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Coherence caused by superconductivity

  1. Aug 14, 2007 #1
    why do different probability waves synchronize into one coherent wave at low temperatures? I'd like to research this but I don't know what this effect is called. Also, what is the quantum mechanical explanation for why the resistance in a super-conductive metal drops down to 0? Is it that the wavelength of the coherent wave after synchronization becomes long enough to allow individual electrons to quantum teleport through the positive nuclei in their paths? That doesn't sound right to me because "individual" electrons would no longer be distinguishable after they synchronized their quantum states. Would this newly formed coherent wave still diffract around the nuclei and interfere with itself or does it just travel through the nuclei in a ghostly fashion. I suspect the answer is closer to the latter since it seems to me that diffraction would decrease the current. Any help or reference is greatly appreciated. Thank you in advance
     
    Last edited: Aug 14, 2007
  2. jcsd
  3. Aug 16, 2007 #2
    As I understand it, electrons form pairs with collective integer spin. These therefore obey Bose-Einstein statistics rather than Fermi-Dirac statistics. The pairs thus are not scattered as they would be otherwise, and are free to flow without resistance.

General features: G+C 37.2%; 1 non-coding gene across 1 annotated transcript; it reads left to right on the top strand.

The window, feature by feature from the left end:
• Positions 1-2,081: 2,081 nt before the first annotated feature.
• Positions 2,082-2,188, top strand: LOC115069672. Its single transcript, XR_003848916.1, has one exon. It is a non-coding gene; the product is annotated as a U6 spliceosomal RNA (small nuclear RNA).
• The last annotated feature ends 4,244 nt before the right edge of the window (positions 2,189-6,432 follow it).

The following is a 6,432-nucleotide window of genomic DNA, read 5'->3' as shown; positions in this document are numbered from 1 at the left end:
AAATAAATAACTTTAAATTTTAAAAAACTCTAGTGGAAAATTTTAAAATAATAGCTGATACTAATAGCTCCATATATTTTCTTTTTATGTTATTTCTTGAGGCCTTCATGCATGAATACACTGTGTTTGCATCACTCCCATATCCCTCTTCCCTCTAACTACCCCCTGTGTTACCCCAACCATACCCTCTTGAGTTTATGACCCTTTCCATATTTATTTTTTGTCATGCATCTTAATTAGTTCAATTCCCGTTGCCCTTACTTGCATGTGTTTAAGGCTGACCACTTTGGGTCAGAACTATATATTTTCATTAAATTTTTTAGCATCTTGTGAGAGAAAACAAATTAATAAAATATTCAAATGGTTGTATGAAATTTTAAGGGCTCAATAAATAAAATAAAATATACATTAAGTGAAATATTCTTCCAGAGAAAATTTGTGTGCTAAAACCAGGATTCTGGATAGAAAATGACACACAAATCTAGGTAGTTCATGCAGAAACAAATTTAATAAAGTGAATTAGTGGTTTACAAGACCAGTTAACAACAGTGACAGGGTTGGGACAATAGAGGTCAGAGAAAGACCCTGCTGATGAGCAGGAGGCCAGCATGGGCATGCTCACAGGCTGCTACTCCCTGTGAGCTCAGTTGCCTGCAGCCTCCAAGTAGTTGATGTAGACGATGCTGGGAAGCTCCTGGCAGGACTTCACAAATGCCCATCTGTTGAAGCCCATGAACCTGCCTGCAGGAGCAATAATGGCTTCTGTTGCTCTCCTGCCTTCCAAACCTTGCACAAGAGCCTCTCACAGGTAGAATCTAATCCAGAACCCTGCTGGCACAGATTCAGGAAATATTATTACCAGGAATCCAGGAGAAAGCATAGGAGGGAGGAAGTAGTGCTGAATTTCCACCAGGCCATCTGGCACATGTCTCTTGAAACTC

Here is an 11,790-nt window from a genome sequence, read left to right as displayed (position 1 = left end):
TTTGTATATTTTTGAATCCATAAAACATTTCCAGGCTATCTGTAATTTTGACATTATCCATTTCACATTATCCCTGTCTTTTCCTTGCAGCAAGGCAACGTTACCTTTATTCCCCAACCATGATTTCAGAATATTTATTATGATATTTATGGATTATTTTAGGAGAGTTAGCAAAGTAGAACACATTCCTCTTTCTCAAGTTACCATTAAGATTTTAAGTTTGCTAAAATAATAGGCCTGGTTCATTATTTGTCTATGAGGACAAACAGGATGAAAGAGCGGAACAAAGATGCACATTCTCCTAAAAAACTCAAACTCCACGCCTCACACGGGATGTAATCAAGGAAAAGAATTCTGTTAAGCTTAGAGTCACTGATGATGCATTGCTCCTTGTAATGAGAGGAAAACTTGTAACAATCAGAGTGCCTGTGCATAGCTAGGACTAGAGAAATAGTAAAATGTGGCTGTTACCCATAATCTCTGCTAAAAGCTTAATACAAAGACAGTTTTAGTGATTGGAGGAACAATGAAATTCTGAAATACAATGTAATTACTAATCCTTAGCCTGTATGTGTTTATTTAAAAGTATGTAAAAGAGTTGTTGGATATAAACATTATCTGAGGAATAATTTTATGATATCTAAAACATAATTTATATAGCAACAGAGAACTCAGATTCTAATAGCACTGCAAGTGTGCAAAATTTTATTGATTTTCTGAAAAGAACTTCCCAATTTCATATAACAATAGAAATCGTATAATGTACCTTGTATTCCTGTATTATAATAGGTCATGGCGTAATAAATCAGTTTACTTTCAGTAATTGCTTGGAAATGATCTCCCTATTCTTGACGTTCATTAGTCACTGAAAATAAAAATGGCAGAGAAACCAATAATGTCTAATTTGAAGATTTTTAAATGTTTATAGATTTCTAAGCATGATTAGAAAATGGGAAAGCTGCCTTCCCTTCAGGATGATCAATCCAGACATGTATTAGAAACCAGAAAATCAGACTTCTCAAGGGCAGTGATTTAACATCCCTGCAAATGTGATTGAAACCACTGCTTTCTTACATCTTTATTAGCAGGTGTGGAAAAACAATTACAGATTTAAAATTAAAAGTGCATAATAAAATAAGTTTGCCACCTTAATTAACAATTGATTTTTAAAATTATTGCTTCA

4. Aug 17, 2007 #3
    "electrons form pairs with collective integer spin"
    my question is why?

    "The pairs thus are not scattered as they would be otherwise"
    why do electrons with collective integer spin not get scattered by the nuclei? Is this tunneling or what?
     
  5. Aug 17, 2007 #4

    ZapperZ

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    To answer that, you need to understand the Cooper mechanism.

    Electrons can form bound pairs under a "many-body" effect using the material as the "glue". In conventional superconductors, the lattice phonons provide such a glue in the sense that the positive ions and other conduction electrons in the solid provide an "overscreening", so that any kind of net attractive force will result in a bound state. Refer to page 739 of Ashcroft and Mermin.

    No, no tunneling, at least not in this case. When the pairs form composite boson AND condenses into the BE state, than this becomes the general property of ANY BE condensate such as superfluidity, etc. You now have what is known as "long-range coherence", in which the "pairs" are now described by, naively, a series of plane waves that can propagate throughout the solid. Thus, it is this long-range coherence that provides the supercurrent.

    Zz.
     
  6. Sep 20, 2007 #5
    because by building the Cooper-pairs electrons can reduse their energy. look at "Fermy - see - instability". to see the calculation look in any theoretical book about superconductivity
     
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